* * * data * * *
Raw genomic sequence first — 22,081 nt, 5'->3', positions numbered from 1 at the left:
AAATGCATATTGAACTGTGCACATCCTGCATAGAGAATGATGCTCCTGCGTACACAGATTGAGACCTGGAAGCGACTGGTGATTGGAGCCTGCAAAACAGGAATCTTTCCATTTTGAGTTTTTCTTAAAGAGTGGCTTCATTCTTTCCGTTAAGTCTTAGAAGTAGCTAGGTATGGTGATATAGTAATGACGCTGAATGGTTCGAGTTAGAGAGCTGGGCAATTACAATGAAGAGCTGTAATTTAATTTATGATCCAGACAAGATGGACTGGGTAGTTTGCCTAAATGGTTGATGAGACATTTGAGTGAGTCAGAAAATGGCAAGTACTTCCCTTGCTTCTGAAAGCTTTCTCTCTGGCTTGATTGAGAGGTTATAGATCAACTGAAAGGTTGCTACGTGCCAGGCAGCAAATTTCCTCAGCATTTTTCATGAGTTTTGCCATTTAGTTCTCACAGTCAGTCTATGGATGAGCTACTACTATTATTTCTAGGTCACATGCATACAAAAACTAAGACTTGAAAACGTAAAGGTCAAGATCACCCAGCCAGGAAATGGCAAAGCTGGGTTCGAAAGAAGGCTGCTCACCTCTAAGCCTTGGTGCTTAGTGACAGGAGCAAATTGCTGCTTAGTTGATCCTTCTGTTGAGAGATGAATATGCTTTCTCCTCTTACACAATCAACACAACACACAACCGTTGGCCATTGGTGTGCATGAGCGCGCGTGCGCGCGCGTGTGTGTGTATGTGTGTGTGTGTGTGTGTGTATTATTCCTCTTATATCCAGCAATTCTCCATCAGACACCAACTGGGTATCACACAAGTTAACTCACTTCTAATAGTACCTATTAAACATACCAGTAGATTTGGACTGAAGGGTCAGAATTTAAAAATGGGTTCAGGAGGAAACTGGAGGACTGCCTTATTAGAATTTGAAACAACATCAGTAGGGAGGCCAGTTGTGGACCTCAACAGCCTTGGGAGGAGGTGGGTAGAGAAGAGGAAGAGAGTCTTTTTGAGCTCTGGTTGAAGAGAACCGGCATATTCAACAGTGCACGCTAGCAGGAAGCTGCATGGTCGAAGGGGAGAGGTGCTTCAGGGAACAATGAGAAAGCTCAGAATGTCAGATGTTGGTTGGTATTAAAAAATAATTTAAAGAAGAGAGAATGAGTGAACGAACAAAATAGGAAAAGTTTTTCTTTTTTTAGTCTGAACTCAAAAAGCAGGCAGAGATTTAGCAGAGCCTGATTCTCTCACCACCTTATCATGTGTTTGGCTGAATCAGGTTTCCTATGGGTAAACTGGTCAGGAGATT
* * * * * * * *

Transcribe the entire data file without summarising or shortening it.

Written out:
Raw genomic sequence first — 22,081 nt, 5'->3', positions numbered from 1 at the left:
AAATGCATATTGAACTGTGCACATCCTGCATAGAGAATGATGCTCCTGCGTACACAGATTGAGACCTGGAAGCGACTGGTGATTGGAGCCTGCAAAACAGGAATCTTTCCATTTTGAGTTTTTCTTAAAGAGTGGCTTCATTCTTTCCGTTAAGTCTTAGAAGTAGCTAGGTATGGTGATATAGTAATGACGCTGAATGGTTCGAGTTAGAGAGCTGGGCAATTACAATGAAGAGCTGTAATTTAATTTATGATCCAGACAAGATGGACTGGGTAGTTTGCCTAAATGGTTGATGAGACATTTGAGTGAGTCAGAAAATGGCAAGTACTTCCCTTGCTTCTGAAAGCTTTCTCTCTGGCTTGATTGAGAGGTTATAGATCAACTGAAAGGTTGCTACGTGCCAGGCAGCAAATTTCCTCAGCATTTTTCATGAGTTTTGCCATTTAGTTCTCACAGTCAGTCTATGGATGAGCTACTACTATTATTTCTAGGTCACATGCATACAAAAACTAAGACTTGAAAACGTAAAGGTCAAGATCACCCAGCCAGGAAATGGCAAAGCTGGGTTCGAAAGAAGGCTGCTCACCTCTAAGCCTTGGTGCTTAGTGACAGGAGCAAATTGCTGCTTAGTTGATCCTTCTGTTGAGAGATGAATATGCTTTCTCCTCTTACACAATCAACACAACACACAACCGTTGGCCATTGGTGTGCATGAGCGCGCGTGCGCGCGCGTGTGTGTGTATGTGTGTGTGTGTGTGTGTGTATTATTCCTCTTATATCCAGCAATTCTCCATCAGACACCAACTGGGTATCACACAAGTTAACTCACTTCTAATAGTACCTATTAAACATACCAGTAGATTTGGACTGAAGGGTCAGAATTTAAAAATGGGTTCAGGAGGAAACTGGAGGACTGCCTTATTAGAATTTGAAACAACATCAGTAGGGAGGCCAGTTGTGGACCTCAACAGCCTTGGGAGGAGGTGGGTAGAGAAGAGGAAGAGAGTCTTTTTGAGCTCTGGTTGAAGAGAACCGGCATATTCAACAGTGCACGCTAGCAGGAAGCTGCATGGTCGAAGGGGAGAGGTGCTTCAGGGAACAATGAGAAAGCTCAGAATGTCAGATGTTGGTTGGTATTAAAAAATAATTTAAAGAAGAGAGAATGAGTGAACGAACAAAATAGGAAAAGTTTTTCTTTTTTTAGTCTGAACTCAAAAAGCAGGCAGAGATTTAGCAGAGCCTGATTCTCTCACCACCTTATCATGTGTTTGGCTGAATCAGGTTTCCTATGGGTAAACTGGTCAGGAGATT